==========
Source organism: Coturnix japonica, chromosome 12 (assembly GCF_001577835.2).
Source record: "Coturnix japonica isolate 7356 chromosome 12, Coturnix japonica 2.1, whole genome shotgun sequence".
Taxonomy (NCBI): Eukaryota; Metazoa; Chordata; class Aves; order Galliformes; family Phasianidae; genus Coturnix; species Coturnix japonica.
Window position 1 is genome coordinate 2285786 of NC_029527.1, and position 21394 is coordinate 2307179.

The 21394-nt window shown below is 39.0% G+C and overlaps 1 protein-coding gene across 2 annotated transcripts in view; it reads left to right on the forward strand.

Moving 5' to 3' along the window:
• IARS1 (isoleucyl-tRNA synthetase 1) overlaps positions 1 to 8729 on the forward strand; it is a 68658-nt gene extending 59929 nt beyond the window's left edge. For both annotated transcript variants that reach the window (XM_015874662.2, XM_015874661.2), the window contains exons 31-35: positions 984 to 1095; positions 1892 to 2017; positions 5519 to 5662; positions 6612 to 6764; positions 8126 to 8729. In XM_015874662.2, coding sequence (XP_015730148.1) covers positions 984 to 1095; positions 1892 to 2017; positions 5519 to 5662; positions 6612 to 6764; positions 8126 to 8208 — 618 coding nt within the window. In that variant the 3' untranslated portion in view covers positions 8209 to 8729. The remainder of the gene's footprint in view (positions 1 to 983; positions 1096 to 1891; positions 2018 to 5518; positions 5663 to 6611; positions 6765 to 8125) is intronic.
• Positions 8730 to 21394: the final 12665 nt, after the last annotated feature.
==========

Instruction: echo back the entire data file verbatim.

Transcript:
Source organism: Coturnix japonica, chromosome 12 (assembly GCF_001577835.2).
Source record: "Coturnix japonica isolate 7356 chromosome 12, Coturnix japonica 2.1, whole genome shotgun sequence".
Taxonomy (NCBI): Eukaryota; Metazoa; Chordata; class Aves; order Galliformes; family Phasianidae; genus Coturnix; species Coturnix japonica.
Window position 1 is genome coordinate 2285786 of NC_029527.1, and position 21394 is coordinate 2307179.

The 21394-nt window shown below is 39.0% G+C and overlaps 1 protein-coding gene across 2 annotated transcripts in view; it reads left to right on the forward strand.

Moving 5' to 3' along the window:
• IARS1 (isoleucyl-tRNA synthetase 1) overlaps positions 1 to 8729 on the forward strand; it is a 68658-nt gene extending 59929 nt beyond the window's left edge. For both annotated transcript variants that reach the window (XM_015874662.2, XM_015874661.2), the window contains exons 31-35: positions 984 to 1095; positions 1892 to 2017; positions 5519 to 5662; positions 6612 to 6764; positions 8126 to 8729. In XM_015874662.2, coding sequence (XP_015730148.1) covers positions 984 to 1095; positions 1892 to 2017; positions 5519 to 5662; positions 6612 to 6764; positions 8126 to 8208 — 618 coding nt within the window. In that variant the 3' untranslated portion in view covers positions 8209 to 8729. The remainder of the gene's footprint in view (positions 1 to 983; positions 1096 to 1891; positions 2018 to 5518; positions 5663 to 6611; positions 6765 to 8125) is intronic.
• Positions 8730 to 21394: the final 12665 nt, after the last annotated feature.